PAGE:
Make bad decisions. Have fun. Listen to rock music. Enjoy it. Dance to it. These are the teachings of Brooklyn-based band, Fort Lean. Haven’t heard of them? You will. Already causing headlines for their standout shows-NYTimes calls Fort Lean, “A big band, playing small rooms,”- they put comparable bands to shame with their frenetic energy, and vocalist Keenan Mitchell’s ballroom voice
With nothing but an eponymous four-track EP under their belt, Fort Lean, has been rocking venue-to-venue in downtown and Brooklyn alike. You can catch them this Friday, December 16, at Music Hall of Williamsburg, with Deleted Scenes and Bear Hands. For more info on the rockers, check out my interview with guitarist Zach Fried:
How’d Fort Lean come to be?
We had known each other since the we started college at Wesleyan. We started playing together in different incarnations immediately. After college we went our separate ways to play in different bands, but then this year, January 2011, we all were free, came together and went for it.
Going to an artistically liberal school like Wesleyan, did that give you more opportunity to grow as artists?
I think that we were given the opportunity to play a lot there. There were a lot of places on campus where you could make music whenever you wanted. We had the time and the freedom to pursue music. There were a lot of great musicians there, at the time. I was a freshman when the MGMT guys were seniors, and there was a direct example in our midst of someone taking something they did as a fun thing and really making it work. Throughout history, you’ll see with bands, if a friends band does really well, people around them see that it’s possible. They work harder. It seemed possible as a result of those guys. It’s not likely but it isn’t impossible.
Where are you all originally from?
All over the place! I’m from Virginia. Jake, our bassist, is from outside Boston. Our keyboard player, Will is from North Carolina. Drummer, Sam is from Long Island. Our singer Keenan is from Oregon.
Does the fact that you’re all from different places influence your sound?
I’m not sure it really does. Keenan is the one from beyond the urban or suburban area, and as a result he got into a different kind of music than us. Old blues recordings, playing an acoustic guitar as a kid. He was doing that. Me? I was listening to rock ‘n roll and listening to 90’s radio rock, learning from that.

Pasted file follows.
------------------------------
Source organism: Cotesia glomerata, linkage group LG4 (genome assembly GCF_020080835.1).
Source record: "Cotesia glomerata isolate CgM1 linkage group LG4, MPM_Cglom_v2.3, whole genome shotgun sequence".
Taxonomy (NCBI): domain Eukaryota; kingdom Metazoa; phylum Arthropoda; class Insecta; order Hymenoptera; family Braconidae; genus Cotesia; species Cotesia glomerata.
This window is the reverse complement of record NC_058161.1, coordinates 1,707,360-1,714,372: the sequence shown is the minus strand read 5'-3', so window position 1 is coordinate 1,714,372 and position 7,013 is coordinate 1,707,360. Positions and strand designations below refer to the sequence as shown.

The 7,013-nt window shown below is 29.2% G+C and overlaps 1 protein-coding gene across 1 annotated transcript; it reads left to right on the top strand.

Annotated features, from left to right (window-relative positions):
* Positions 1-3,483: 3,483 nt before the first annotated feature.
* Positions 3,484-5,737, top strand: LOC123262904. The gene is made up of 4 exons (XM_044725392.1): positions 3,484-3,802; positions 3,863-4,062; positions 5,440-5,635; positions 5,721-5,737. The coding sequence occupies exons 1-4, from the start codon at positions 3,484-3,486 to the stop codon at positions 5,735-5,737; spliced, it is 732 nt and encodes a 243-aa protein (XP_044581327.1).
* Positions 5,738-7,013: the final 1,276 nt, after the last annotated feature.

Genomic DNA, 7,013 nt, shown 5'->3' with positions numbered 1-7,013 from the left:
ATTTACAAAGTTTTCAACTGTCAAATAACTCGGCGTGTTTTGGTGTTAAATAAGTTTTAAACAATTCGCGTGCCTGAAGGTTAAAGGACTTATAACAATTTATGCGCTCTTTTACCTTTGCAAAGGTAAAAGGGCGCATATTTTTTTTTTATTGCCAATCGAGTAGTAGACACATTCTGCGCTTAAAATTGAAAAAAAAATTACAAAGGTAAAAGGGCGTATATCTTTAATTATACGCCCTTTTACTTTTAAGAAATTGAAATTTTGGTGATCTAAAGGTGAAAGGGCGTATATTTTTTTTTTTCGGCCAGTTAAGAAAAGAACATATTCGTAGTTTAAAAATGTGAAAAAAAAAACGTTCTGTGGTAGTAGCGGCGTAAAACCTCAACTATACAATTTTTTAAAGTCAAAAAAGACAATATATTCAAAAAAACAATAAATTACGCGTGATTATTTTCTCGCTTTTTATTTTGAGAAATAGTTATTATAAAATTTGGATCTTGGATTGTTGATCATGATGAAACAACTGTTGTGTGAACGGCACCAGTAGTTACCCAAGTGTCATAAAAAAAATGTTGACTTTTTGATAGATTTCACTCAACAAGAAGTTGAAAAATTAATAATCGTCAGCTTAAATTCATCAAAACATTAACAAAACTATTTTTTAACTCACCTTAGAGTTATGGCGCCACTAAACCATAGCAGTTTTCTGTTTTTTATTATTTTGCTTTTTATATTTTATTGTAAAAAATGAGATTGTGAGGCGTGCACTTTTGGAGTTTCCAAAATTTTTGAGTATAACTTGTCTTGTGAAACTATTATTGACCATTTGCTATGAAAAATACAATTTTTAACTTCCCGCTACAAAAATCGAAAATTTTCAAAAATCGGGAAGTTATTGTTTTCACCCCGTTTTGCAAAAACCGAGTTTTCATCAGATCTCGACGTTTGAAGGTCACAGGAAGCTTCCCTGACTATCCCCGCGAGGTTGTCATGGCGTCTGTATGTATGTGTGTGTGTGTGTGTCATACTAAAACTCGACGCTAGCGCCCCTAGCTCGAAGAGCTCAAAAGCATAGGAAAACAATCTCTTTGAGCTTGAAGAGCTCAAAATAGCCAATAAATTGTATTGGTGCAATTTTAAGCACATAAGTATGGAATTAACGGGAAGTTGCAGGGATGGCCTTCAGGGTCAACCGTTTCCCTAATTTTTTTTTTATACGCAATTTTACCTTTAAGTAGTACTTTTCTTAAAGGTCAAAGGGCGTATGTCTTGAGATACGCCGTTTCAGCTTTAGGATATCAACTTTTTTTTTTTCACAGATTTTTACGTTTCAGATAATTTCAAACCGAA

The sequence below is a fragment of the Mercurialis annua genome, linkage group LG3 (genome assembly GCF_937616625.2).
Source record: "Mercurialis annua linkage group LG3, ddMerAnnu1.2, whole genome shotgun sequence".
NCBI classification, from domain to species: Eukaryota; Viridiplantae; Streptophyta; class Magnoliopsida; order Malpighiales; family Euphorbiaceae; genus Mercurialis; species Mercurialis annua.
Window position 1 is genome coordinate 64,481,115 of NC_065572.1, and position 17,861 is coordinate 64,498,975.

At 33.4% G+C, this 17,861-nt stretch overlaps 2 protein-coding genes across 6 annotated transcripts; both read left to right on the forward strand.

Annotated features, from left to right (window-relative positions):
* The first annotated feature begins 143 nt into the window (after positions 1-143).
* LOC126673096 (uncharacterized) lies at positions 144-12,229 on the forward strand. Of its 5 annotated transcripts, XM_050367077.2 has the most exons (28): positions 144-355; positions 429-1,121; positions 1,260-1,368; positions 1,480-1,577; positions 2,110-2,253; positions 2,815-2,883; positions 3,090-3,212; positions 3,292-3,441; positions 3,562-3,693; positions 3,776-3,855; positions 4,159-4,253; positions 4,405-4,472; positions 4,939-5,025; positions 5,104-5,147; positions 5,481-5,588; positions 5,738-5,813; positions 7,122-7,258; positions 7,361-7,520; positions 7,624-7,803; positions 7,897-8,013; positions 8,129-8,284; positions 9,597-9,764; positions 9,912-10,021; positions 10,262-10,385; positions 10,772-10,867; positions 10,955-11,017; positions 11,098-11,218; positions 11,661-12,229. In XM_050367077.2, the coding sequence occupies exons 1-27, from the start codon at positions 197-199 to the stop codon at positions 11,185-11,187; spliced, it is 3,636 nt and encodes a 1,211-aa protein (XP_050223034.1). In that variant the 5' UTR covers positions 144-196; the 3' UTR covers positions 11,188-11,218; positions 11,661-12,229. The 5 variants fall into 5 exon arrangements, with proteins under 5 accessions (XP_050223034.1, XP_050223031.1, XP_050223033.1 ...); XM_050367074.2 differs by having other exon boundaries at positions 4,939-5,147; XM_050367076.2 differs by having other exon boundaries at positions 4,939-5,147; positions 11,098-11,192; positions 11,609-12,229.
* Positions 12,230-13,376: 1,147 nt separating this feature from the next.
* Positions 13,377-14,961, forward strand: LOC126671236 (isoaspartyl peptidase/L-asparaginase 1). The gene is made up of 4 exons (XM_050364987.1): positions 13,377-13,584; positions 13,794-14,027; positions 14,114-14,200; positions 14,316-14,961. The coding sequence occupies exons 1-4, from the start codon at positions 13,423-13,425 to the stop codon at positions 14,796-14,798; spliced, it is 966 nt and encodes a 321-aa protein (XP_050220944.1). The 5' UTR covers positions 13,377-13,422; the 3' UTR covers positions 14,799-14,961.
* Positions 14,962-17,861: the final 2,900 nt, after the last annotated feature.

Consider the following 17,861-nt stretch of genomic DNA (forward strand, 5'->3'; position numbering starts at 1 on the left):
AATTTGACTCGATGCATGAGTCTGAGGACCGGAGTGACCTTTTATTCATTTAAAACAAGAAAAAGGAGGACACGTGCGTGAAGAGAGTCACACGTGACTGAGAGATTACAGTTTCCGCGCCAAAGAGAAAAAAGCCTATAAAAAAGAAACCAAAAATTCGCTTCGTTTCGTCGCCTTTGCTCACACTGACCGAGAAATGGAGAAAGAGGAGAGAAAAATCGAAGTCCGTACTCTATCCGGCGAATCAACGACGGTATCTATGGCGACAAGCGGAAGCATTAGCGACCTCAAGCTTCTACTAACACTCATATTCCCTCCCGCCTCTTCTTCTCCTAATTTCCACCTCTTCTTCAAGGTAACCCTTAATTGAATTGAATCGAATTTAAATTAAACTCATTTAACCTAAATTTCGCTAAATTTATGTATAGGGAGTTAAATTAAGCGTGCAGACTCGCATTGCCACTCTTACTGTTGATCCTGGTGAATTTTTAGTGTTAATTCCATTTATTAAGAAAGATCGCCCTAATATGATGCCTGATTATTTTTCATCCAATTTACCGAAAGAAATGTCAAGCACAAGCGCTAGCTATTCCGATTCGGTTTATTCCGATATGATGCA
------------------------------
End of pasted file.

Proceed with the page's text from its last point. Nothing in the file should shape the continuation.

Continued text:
You guys seem very open about your wants. You want to be stadium performers, right?
I don’t know if we want to be that kind of band, so much as we want to go as far as we possibly can. We’re all really focused on working in a very purposeful way. I think that looking to the example of the big bands, like U2 and Springsteen, those are people who have chartered a course to the top. It’s an example we’re trying to follow. We’re not afraid of that kind of success. I think that some bands start without a lot of previous experience and the whole idea of things working is kind of daunting, but like I said, we’ve all done this in different capacities in the past.
What happens when you get to that pinnacle point?
We want to be able to write, record and perform music forever. This is all I’ve ever wanted to do. If we can get to a place where we don’t have to worry about paying rent, and we can make music as our job, we’ll be happy. It doesn’t have so much to do with getting wealthy as it does about turning it into a job.
And your jobs in the meantime?
I’m a real estate agent. Our drummer is an elementary school teacher at St. Ann’s. Our bassist, Jake, is a producer and mix engineer. He’s the “cool” guy. Our synth player, Will, works at a hospital and at an ice cream company. Two very different jobs. Our singer, Keenan, works for a boutique axe manufacturer. A company called Best Made. And he does freelance set design. We’re all doing what we gotta do to get by and pay the rent.
What’s the song writing process?
It varies. We’re all involved, generally one person will bring a simple idea and we all work off it. We start with a small idea and spend a lot of time in our practice space bouncing ideas back and forth. Recording it. Listening back to it. It’s arduous, but by the time you get to the end, everyone is happy and excited. I’ve played in bands in the past where there was one songwriter, and you’re playing their stuff. It’s not the same. We all trust each other. It’s been working really well for us so far.
When can we expect a full length from Fort Lean?
No official release date yet. We’re working on it in terms of the writing, and talking to labels, but haven’t committed to one yet. The goal is to record it in spring and have it ready for late summer and early fall. In some ways we’re at the mercy of other people that way. We’re not far off.
How’s it going to sound?
It’s going to sound better in terms of fidelity. In terms of the first recording, we’re really happy with the songs, but they were done quickly and for the purposes of launching the band. Not to say we didn’t put our best effort into it, but we recorded four songs in two days with the mentality of booking shows. People took the recordings more seriously than they were meant to, which is sort of a blessing because we’re capable of doing better and now we have the opportunity to show that. I’d personally like to see an upward trajectory in a young band from the beginning.
Have you guys given any thought to touring?
The only show we’ve played outside of New York, was at Wesleyan in September. Other than that it’s only been Brooklyn and Manhattan. We’re excited to get out on the road. That’s the way it works, building a fan base and getting people interested. Things have been going well in the city and online, but until you get out into the midwest it doesn’t really translate. We’re rearing to go.
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